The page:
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    I have the UK version of the Back to the Future Trilogy, and I just checked the end credits on the first disc - they're identical to the images you posted in your first post. Now that you've raised the point, yes I can see that they're not straight, and they appear slightly squashed. But it is otherwise unnoticeable, as they are perfectly legible and the text doesn't appear overly "squished". I imagine it would be a simple fix for Universal, but I doubt we'll see it happen until the next major release of this movie, likely at 4K resolution in the next 5-10 years or so.
     
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  18. AnthonyClarke

    AnthonyClarke Screenwriter

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    Faulty transfers are annoying but I'd place this in the 'mildly annoying' category UNLIKE the abominable transfer of The Big Country which was transferred to Blu ray at the wrong aspect ratio from start to finish, stretching the characters sidewise as if they'd all been dining at MacDonalds for five years before making the movie. This was a simple technical error but it appears the owner has no interest whatsoever in fixing it. I've mentioned this before, and will keep doing so because I believe this was a fine movie and we should be able to see it in its correct ratio.
     
  19. Charles Smith

    Charles Smith Extremely Talented Member
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    Simple, and abominable. In my book, watching a picture that's DISTORTED is unbearable, and being forced to do so is unforgivable.
     
  20. harveytwh

    harveytwh Extra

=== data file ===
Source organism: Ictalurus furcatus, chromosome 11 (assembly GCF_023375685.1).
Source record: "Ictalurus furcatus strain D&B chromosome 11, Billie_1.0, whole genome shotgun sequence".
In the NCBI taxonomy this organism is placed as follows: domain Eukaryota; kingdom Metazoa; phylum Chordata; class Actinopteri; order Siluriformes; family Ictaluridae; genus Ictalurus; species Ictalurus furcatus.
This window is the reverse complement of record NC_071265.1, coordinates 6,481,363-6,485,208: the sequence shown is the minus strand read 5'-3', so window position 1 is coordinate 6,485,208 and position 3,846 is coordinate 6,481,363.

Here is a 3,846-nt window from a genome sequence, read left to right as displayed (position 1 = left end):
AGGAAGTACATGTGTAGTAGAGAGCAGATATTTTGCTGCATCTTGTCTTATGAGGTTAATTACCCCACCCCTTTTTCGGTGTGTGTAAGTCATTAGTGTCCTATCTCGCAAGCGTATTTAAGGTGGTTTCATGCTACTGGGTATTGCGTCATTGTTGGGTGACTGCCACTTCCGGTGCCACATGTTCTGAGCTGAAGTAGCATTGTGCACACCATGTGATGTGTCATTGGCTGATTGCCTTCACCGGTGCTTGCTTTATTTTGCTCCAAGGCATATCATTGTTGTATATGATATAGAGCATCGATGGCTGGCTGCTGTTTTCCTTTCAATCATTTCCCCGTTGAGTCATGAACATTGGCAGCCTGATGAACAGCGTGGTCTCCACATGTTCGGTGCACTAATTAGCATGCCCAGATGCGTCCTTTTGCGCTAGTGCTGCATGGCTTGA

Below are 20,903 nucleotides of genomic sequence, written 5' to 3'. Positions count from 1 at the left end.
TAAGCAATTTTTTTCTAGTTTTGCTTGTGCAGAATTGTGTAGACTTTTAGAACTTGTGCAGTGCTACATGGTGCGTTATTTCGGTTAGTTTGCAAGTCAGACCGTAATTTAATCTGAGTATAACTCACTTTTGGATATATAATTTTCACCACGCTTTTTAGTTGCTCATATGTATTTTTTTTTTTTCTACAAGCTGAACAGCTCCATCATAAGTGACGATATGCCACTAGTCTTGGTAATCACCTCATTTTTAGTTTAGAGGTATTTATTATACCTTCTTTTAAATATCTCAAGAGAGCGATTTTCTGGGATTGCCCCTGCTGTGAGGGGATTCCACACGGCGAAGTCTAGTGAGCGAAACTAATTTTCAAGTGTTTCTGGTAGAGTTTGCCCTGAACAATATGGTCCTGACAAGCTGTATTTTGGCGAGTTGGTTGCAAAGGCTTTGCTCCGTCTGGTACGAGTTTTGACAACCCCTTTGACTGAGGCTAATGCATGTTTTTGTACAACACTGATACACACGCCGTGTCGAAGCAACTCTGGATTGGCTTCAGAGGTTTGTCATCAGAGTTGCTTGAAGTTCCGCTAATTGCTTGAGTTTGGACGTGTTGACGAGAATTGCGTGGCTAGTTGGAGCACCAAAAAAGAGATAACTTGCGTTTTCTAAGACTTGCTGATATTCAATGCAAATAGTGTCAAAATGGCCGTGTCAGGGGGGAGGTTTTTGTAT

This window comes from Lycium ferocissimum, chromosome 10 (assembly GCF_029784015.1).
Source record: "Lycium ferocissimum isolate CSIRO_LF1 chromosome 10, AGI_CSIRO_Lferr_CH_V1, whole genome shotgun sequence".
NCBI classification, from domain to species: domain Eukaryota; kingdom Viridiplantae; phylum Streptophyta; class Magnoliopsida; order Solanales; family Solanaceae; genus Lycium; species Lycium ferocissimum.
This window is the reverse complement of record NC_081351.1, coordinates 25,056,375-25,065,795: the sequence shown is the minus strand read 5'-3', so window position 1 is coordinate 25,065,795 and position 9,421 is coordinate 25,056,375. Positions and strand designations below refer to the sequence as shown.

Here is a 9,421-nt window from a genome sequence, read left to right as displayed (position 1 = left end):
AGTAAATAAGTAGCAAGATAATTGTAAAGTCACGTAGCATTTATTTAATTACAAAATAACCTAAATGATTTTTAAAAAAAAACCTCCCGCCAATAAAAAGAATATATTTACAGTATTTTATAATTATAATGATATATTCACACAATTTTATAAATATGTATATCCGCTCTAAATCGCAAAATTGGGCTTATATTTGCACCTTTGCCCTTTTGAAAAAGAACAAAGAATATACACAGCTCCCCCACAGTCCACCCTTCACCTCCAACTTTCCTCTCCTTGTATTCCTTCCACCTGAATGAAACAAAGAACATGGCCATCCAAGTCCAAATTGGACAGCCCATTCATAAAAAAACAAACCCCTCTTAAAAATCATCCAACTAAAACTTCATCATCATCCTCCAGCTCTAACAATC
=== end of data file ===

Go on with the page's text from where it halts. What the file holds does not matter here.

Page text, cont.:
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    Exactly, it's the distortion that stresses me most (obviously an entire movie's worth of it is worse; that one release of Gulliver's Travels also comes to mind). I'm sure I'm not even close to alone here in having aspect ratios and related topics as a major hot button... misframing (Willy Wonka, anyone?) and distortion being among those related topics. We've seen people with widescreen TVs who stretch 4:3 content to fit, and wonder how they can think that looks natural, and so on. That's what we're looking at here (forget for a moment the worthiness debate, I'm just fleshing out the details). I can imagine someone knocking the scanner out of alignment, then some sort of trigger going off when it finds picture info out of range and "correcting" it by changing the frame from 16:9 to 4:3 or something.

    Here is a pair of comparison images with markup. By the way, for reference, the font is Avant Garde (a lookalike, Century Gothic, is more likely to be on your computer). This is the original (as seen theatrically and in all home video versions through 2009) with added gridlines:
    bttf02dvd.png

    This is from the 2010. While all the problems are marked in it, the primary highlight is the distortion.
    bttf10dvd.png